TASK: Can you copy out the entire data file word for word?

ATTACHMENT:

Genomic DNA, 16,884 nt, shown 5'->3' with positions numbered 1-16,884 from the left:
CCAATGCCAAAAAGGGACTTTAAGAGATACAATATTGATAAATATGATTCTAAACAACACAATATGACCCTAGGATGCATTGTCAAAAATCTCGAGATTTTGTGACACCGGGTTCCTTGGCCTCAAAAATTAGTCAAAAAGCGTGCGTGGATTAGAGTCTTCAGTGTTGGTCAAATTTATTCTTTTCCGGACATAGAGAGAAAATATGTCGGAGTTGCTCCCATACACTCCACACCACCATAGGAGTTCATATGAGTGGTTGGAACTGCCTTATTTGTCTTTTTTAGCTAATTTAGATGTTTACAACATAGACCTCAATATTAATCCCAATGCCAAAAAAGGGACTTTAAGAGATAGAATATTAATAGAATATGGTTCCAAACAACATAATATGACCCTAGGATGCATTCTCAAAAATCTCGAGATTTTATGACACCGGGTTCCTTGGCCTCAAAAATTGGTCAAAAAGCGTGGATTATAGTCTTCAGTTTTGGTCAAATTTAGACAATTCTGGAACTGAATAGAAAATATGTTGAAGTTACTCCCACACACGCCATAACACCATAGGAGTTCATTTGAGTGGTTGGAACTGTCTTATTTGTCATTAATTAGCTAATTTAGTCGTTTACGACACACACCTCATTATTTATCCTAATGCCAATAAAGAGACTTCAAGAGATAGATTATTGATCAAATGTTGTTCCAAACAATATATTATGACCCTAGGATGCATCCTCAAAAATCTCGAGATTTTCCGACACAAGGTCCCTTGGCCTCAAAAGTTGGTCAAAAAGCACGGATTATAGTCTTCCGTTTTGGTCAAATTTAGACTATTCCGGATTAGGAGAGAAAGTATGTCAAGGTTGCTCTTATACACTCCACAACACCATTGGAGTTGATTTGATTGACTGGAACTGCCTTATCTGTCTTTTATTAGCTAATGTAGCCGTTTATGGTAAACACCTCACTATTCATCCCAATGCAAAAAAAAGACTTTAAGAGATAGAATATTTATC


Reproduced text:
Genomic DNA, 16,884 nt, shown 5'->3' with positions numbered 1-16,884 from the left:
CCAATGCCAAAAAGGGACTTTAAGAGATACAATATTGATAAATATGATTCTAAACAACACAATATGACCCTAGGATGCATTGTCAAAAATCTCGAGATTTTGTGACACCGGGTTCCTTGGCCTCAAAAATTAGTCAAAAAGCGTGCGTGGATTAGAGTCTTCAGTGTTGGTCAAATTTATTCTTTTCCGGACATAGAGAGAAAATATGTCGGAGTTGCTCCCATACACTCCACACCACCATAGGAGTTCATATGAGTGGTTGGAACTGCCTTATTTGTCTTTTTTAGCTAATTTAGATGTTTACAACATAGACCTCAATATTAATCCCAATGCCAAAAAAGGGACTTTAAGAGATAGAATATTAATAGAATATGGTTCCAAACAACATAATATGACCCTAGGATGCATTCTCAAAAATCTCGAGATTTTATGACACCGGGTTCCTTGGCCTCAAAAATTGGTCAAAAAGCGTGGATTATAGTCTTCAGTTTTGGTCAAATTTAGACAATTCTGGAACTGAATAGAAAATATGTTGAAGTTACTCCCACACACGCCATAACACCATAGGAGTTCATTTGAGTGGTTGGAACTGTCTTATTTGTCATTAATTAGCTAATTTAGTCGTTTACGACACACACCTCATTATTTATCCTAATGCCAATAAAGAGACTTCAAGAGATAGATTATTGATCAAATGTTGTTCCAAACAATATATTATGACCCTAGGATGCATCCTCAAAAATCTCGAGATTTTCCGACACAAGGTCCCTTGGCCTCAAAAGTTGGTCAAAAAGCACGGATTATAGTCTTCCGTTTTGGTCAAATTTAGACTATTCCGGATTAGGAGAGAAAGTATGTCAAGGTTGCTCTTATACACTCCACAACACCATTGGAGTTGATTTGATTGACTGGAACTGCCTTATCTGTCTTTTATTAGCTAATGTAGCCGTTTATGGTAAACACCTCACTATTCATCCCAATGCAAAAAAAAGACTTTAAGAGATAGAATATTTATC